You said that you are unaware of any tips on how to get the wire to an unused opening in the receptacles j-box. The best way is normally to remove the receptacle outlet box altogether and then fish the wire down the wall. By removing the box, you have enough room to get a hand or tool into the stud bay and grab the fished wire. You then route it through a new outlet box along with the previous connections and re-install.

If your existing outlet box is nailed in, you will need to cut the nails with a hack saw or reciprocating saw. You can then pull the box out (you may need to disconnect existing wire from receptacle first and allow wire to pull out of the back of the box). You can then use a new "old-work" box to put back into the wall once you have fished the wire.

This procedure is really not that difficult. Just make sure you fish the wire down from above in the correct stud bay.

Paul

BrntWS6 03-10-2008 01:57 PM

If there are no Junction boxes in the attic, no closet lights etc, your gonna have to fish down the wall. The most logical thing to do is use the existing wall switch for that room. Get a 1" drill bit and drill down through the top plate above the switch. Be sure not to cut through any existing wire or your gonna have a much bigger job on your hands. Then your going to have to fish the wire down to the switch box. Green sticks work well for this and you can get them at Home Depot or Lowes.

220/221 03-10-2008 02:10 PM

Garage door outlet.

It is mounted in the ceiling and is hot all the time.


Yeah, I'm a genius.



Closet light that is operated via pull chain?

Ceiling mounted smoke detector?

Where is your doorbell transformer located?

Quote:

-run a wire all the way to the circuit breaker. I didn't do this because I would need to run about 60 feet of wire and it just seems ridiculous to have just a ceiling fan occupying a circuit breaker.


If your panel is accessable....accessible....this would be the way to go. It may be a "waste" of wire and a $4 breaker but time is money. You could then use it for future fans.

sestivers 03-10-2008 03:38 PM

Thanks, everyone. I think I will try fishing the wire with borninpa's suggestions. If that fails, I'll probably go to the garage door outlet as 220/221 suggested, even though it's about 3/4 as far as the circuit breaker panel.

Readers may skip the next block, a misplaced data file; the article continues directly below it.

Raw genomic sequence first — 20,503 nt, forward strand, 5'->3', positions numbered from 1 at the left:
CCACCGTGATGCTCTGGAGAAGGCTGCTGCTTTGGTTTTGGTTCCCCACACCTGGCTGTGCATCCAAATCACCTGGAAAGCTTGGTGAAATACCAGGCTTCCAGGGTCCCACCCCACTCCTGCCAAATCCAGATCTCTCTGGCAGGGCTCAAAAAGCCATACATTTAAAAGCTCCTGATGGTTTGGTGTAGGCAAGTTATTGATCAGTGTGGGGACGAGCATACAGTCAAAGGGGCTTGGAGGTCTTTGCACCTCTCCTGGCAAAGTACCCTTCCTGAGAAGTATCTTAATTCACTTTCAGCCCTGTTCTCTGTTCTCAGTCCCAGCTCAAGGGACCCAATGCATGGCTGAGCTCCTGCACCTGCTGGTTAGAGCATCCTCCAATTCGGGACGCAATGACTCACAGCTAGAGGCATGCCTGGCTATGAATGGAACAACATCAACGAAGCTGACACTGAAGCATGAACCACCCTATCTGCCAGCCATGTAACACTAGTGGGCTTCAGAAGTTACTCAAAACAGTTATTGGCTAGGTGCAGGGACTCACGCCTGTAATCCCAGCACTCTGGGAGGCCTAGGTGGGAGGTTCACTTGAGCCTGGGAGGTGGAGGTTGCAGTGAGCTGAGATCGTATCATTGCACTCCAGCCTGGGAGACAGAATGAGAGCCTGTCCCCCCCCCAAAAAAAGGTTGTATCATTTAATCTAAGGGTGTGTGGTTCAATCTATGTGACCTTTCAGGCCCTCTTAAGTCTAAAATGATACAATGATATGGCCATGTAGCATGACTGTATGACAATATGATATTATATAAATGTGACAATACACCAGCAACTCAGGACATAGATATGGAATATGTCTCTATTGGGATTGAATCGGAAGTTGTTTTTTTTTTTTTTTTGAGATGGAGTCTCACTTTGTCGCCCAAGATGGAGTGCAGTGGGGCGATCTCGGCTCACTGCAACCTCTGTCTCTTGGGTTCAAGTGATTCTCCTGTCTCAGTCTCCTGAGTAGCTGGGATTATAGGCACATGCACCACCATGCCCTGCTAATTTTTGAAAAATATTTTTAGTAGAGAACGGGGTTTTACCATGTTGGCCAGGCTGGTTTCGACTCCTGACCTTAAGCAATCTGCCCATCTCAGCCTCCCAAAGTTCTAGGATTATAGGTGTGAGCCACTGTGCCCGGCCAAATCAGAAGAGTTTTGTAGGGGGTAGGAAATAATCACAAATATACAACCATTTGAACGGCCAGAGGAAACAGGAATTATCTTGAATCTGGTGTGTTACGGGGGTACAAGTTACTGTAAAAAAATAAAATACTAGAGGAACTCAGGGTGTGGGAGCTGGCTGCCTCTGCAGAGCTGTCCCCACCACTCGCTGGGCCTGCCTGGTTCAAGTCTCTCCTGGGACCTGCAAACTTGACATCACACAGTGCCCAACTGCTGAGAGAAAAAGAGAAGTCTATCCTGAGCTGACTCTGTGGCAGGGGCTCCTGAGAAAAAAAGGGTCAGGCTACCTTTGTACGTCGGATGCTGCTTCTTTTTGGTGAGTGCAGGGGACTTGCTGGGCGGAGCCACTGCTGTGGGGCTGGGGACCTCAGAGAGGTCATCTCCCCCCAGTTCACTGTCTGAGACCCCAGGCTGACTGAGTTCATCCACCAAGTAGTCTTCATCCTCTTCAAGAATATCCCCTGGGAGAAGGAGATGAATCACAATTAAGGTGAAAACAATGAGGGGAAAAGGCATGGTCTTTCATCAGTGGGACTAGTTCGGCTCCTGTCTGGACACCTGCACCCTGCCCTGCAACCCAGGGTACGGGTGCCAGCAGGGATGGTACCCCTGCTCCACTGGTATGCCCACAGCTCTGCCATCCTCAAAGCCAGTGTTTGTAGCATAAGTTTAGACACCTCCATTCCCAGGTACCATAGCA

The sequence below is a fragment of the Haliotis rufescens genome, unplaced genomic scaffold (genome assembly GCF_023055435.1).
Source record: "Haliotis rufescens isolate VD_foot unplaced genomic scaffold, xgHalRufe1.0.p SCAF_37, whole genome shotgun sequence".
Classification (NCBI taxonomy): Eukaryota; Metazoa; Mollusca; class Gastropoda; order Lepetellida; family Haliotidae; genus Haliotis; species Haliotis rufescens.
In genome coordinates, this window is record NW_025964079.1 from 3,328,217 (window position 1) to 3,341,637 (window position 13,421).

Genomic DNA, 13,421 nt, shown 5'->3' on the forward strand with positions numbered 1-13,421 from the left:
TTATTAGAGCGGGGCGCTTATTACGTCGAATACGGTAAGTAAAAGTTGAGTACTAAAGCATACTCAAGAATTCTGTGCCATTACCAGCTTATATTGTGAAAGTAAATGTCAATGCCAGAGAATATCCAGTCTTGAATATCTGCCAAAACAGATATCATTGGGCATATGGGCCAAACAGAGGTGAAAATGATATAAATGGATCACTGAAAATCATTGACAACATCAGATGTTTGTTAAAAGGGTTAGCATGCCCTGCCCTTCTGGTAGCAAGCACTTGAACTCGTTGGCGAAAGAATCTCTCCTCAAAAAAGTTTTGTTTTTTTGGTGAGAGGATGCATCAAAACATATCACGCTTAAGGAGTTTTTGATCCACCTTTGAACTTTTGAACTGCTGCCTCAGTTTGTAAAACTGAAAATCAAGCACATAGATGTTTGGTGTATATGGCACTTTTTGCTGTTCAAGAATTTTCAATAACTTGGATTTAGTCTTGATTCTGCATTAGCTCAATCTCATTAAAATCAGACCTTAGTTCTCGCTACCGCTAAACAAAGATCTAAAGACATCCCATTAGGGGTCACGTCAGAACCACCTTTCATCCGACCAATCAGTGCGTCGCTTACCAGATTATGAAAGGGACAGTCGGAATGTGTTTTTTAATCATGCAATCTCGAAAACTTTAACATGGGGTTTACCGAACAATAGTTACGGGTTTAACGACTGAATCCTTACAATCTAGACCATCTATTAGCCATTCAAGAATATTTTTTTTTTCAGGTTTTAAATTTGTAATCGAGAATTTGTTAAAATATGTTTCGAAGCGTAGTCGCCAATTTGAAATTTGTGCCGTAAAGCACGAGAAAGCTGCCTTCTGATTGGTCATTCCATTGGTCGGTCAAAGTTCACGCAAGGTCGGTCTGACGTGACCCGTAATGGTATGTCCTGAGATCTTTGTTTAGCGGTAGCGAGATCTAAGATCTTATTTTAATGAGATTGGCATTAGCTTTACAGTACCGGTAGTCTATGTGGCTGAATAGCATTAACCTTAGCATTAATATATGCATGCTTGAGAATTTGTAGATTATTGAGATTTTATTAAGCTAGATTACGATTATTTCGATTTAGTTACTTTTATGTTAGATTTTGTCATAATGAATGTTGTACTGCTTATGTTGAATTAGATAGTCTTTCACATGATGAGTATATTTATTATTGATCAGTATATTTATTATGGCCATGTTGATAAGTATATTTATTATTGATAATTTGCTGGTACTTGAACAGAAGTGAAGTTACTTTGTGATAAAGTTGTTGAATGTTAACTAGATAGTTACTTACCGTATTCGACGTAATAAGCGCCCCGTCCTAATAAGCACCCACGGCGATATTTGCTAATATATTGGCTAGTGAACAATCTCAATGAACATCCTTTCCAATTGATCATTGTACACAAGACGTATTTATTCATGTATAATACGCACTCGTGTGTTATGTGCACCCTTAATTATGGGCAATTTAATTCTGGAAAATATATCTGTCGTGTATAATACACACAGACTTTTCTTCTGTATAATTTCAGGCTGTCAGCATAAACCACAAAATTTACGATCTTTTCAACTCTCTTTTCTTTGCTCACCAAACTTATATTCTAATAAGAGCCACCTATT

220/221 03-10-2008 04:54 PM

40' of romex versus 2 hours of fishing wire.

To me it's a no brainer.

If you are looking for an adventure, go for it :thumbsup:







Quote:

The best way is normally to remove the receptacle outlet box altogether and then fish the wire down the wall.

Don't forget about possible blocking.



Quote:

If your existing outlet box is nailed in, you will need to cut the nails with a hack saw or reciprocating saw.

Unless its a bracket box or a 4s box/1G mud ring.



Quote:

This procedure is really not that difficult
.

Best case scenario, not that difficult.....but it can turn ugly quick.




Quote:

Just make sure you fish the wire down from above in the correct stud bay.

Just locating the chase can be a challange. To a novice, things look really different up there....and the existing cables do not always go thru the top plate directly to the Jbox.

billie_t 03-10-2008 07:18 PM

are you entirely sure that the existing lights are fed from a switch and are only powered when the switch in on....could it be that the first light in the ceiling is in fact the power source for the switch?

jbert 04-25-2011 10:16 AM

Hello everyone,

I am, new to the DIY site. I am an advanced DIY-er but when it comes to electrical I need confirmation to validate my thinking. I am putting a ceiling fan in and the room has a switch that powers a duplex receptacle. I want to use the receptacle as my power source as the switch box is cramped with wiring already. The switch does have 2 cables and the outlet has only one. As Billie Y ask above, I am positive the power comes to the switch first and it controls the one outlet only. Thanks so much for your input.


Jbert

bob22 04-25-2011 02:11 PM

jbert, I suggest you start your own thread; it gets too confusing answering two people on one thread.